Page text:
Sunday, 2 July 2017

UK pulls out of London Fisheries Convention to stop countries fishing in British waters



The UK is to pull out of an agreement that allows foreign countries to fish in British waters.
 
Ministers will trigger the withdrawal from the London Fisheries Convention, which was signed in 1964 before the UK joined the European Union, starting the two-year process of leaving the agreement.


Under the convention, vessels from France, Belgium, Germany, Ireland and the Netherlands can fish within six and 12 nautical miles of the UK's coastline.


UK vessels will also lose the right to fish in waters six to 12 nautical miles offshore of other nations.


Environment Secretary Michael Gove said: "Leaving the London Fisheries Convention is an important moment as we take back control of our fishing policy.


"It means for the first time in more than 50 years we will be able to decide who can access our waters.


"This is an historic first step towards building a new domestic fishing policy as we leave the European Union - one which leads to a more competitive, profitable and sustainable industry for the whole of the UK."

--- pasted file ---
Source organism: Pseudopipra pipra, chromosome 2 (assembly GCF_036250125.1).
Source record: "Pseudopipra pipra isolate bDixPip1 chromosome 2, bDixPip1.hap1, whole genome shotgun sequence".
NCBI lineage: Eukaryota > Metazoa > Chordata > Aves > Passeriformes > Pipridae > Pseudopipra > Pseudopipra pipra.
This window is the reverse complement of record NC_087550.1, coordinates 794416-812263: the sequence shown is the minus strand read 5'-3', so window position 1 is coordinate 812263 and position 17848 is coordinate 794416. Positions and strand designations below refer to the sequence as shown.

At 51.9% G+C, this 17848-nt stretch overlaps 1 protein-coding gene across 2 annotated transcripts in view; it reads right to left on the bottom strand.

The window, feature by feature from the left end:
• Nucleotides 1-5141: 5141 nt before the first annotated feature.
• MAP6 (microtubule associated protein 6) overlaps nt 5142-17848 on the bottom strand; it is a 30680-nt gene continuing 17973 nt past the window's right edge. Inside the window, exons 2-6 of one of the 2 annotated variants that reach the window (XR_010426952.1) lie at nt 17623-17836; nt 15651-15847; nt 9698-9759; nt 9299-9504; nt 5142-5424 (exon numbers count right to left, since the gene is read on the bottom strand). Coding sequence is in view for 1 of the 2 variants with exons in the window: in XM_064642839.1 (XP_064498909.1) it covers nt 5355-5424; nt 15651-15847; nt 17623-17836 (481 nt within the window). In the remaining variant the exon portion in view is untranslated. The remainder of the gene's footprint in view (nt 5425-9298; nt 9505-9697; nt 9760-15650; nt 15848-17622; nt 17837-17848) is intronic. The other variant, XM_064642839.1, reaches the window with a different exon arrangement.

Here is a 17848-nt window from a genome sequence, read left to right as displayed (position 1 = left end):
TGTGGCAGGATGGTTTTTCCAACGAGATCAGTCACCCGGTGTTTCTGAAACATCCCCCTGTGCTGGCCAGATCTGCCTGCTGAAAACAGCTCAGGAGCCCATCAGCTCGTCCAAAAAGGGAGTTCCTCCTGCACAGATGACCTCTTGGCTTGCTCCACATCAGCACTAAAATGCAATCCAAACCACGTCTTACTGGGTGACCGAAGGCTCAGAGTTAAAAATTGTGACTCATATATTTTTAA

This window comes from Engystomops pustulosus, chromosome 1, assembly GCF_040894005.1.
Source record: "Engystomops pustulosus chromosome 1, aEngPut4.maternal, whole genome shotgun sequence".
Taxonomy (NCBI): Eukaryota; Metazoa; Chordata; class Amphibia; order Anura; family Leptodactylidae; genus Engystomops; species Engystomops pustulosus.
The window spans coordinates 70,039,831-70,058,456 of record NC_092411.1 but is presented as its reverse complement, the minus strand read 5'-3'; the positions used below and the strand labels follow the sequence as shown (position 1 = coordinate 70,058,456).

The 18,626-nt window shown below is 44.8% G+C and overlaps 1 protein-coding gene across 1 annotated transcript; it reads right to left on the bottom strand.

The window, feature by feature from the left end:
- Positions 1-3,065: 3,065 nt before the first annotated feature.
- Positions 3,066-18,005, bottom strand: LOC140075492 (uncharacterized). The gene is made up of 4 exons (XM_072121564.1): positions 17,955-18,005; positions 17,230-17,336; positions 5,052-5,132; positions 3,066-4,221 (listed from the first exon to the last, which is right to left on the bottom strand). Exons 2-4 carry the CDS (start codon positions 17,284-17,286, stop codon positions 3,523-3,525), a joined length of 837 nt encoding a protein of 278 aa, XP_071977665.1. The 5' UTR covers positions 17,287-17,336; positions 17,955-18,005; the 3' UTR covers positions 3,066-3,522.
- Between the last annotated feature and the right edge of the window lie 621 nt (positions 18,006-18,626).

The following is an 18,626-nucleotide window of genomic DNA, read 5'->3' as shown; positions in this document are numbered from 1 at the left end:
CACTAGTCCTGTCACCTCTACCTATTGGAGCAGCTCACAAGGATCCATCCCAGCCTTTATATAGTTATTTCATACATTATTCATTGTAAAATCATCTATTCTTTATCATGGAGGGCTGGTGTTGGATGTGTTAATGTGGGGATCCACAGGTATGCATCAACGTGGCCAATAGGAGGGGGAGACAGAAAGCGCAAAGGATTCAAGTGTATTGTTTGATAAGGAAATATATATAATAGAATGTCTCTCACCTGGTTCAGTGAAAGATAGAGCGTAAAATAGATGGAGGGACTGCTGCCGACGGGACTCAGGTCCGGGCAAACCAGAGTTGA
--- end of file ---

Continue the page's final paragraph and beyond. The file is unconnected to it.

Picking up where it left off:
The UK fishing industry was made up of more than 6,000 vessels in 2015, catching 708,000 tonnes of fish worth £775m.


Some 10,000 tonnes of fish were caught by other countries under the convention, worth around £17m.
 
 
Barrie Deas, chief executive of the National Federation of Fishermen's Organisations, said the decision was "welcome news" and an "important part of establishing the UK as an independent coastal state with sovereignty over its own exclusive economic zone".


But Greenpeace UK warned the move alone would not deliver a better future for the UK fishing industry.


The charity's head of oceans, Will McCallum, said: "For years, successive UK governments have blamed Brussels for their own failure to support the small-scale, sustainable fishers who are the backbone of our fishing fleet.


"If Brexit is to herald a better future for our fishers, the new Environment Secretary Michael Gove must keep the 2015 Conservative Party manifesto commitment to re-balance fishing quotas in favour of 'small-scale, specific locally based fishing communities'."


And Dr Tom West, a consultant at environmental law firm ClientEarth, said the withdrawal appeared to be an aggressive negotiating tactic.


He said: "As a country outside the EU we need to consider how we can best co-operate with our neighbours rather than unilaterally withdrawing from all agreements in the hope that standing alone will make us better.


"Many fish stocks in UK waters are shared with our neighbours and so need co-operation and shared management."


The convention sits alongside the EU Common Fisheries Policy, which allows all European countries access between 12 and 200 nautical miles of the UK and imposes quotas for how much fish nations can catch.




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